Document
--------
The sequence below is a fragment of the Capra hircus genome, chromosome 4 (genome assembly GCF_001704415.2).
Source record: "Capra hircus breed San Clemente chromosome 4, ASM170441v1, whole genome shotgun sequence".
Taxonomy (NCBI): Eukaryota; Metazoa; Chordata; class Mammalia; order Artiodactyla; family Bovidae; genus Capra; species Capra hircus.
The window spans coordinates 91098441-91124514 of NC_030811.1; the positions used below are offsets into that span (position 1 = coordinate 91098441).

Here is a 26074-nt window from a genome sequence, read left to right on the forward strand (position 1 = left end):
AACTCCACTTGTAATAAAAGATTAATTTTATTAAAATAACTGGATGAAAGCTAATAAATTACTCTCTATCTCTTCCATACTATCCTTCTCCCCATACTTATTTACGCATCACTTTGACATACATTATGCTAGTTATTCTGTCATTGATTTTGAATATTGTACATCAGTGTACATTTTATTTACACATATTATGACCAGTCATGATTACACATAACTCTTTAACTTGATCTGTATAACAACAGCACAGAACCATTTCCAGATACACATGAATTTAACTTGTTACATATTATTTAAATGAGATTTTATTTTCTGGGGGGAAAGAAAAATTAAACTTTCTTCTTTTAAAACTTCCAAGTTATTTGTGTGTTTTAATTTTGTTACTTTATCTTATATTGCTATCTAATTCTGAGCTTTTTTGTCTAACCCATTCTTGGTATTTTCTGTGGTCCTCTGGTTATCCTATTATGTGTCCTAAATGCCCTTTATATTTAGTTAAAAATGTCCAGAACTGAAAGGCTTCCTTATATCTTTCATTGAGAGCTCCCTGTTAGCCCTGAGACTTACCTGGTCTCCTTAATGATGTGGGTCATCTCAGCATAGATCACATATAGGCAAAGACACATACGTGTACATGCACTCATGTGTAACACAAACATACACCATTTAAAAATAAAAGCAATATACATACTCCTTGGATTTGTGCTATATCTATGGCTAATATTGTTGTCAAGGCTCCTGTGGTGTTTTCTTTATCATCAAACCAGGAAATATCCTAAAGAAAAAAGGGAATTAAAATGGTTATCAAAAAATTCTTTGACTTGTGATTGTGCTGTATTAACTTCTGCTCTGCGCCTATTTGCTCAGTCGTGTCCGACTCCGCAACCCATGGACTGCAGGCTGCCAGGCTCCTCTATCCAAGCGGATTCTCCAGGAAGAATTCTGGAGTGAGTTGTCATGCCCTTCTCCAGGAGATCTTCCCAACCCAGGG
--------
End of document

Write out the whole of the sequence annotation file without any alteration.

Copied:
The sequence below is a fragment of the Capra hircus genome, chromosome 4 (genome assembly GCF_001704415.2).
Source record: "Capra hircus breed San Clemente chromosome 4, ASM170441v1, whole genome shotgun sequence".
Taxonomy (NCBI): Eukaryota; Metazoa; Chordata; class Mammalia; order Artiodactyla; family Bovidae; genus Capra; species Capra hircus.
The window spans coordinates 91098441-91124514 of NC_030811.1; the positions used below are offsets into that span (position 1 = coordinate 91098441).

Here is a 26074-nt window from a genome sequence, read left to right on the forward strand (position 1 = left end):
AACTCCACTTGTAATAAAAGATTAATTTTATTAAAATAACTGGATGAAAGCTAATAAATTACTCTCTATCTCTTCCATACTATCCTTCTCCCCATACTTATTTACGCATCACTTTGACATACATTATGCTAGTTATTCTGTCATTGATTTTGAATATTGTACATCAGTGTACATTTTATTTACACATATTATGACCAGTCATGATTACACATAACTCTTTAACTTGATCTGTATAACAACAGCACAGAACCATTTCCAGATACACATGAATTTAACTTGTTACATATTATTTAAATGAGATTTTATTTTCTGGGGGGAAAGAAAAATTAAACTTTCTTCTTTTAAAACTTCCAAGTTATTTGTGTGTTTTAATTTTGTTACTTTATCTTATATTGCTATCTAATTCTGAGCTTTTTTGTCTAACCCATTCTTGGTATTTTCTGTGGTCCTCTGGTTATCCTATTATGTGTCCTAAATGCCCTTTATATTTAGTTAAAAATGTCCAGAACTGAAAGGCTTCCTTATATCTTTCATTGAGAGCTCCCTGTTAGCCCTGAGACTTACCTGGTCTCCTTAATGATGTGGGTCATCTCAGCATAGATCACATATAGGCAAAGACACATACGTGTACATGCACTCATGTGTAACACAAACATACACCATTTAAAAATAAAAGCAATATACATACTCCTTGGATTTGTGCTATATCTATGGCTAATATTGTTGTCAAGGCTCCTGTGGTGTTTTCTTTATCATCAAACCAGGAAATATCCTAAAGAAAAAAGGGAATTAAAATGGTTATCAAAAAATTCTTTGACTTGTGATTGTGCTGTATTAACTTCTGCTCTGCGCCTATTTGCTCAGTCGTGTCCGACTCCGCAACCCATGGACTGCAGGCTGCCAGGCTCCTCTATCCAAGCGGATTCTCCAGGAAGAATTCTGGAGTGAGTTGTCATGCCCTTCTCCAGGAGATCTTCCCAACCCAGGG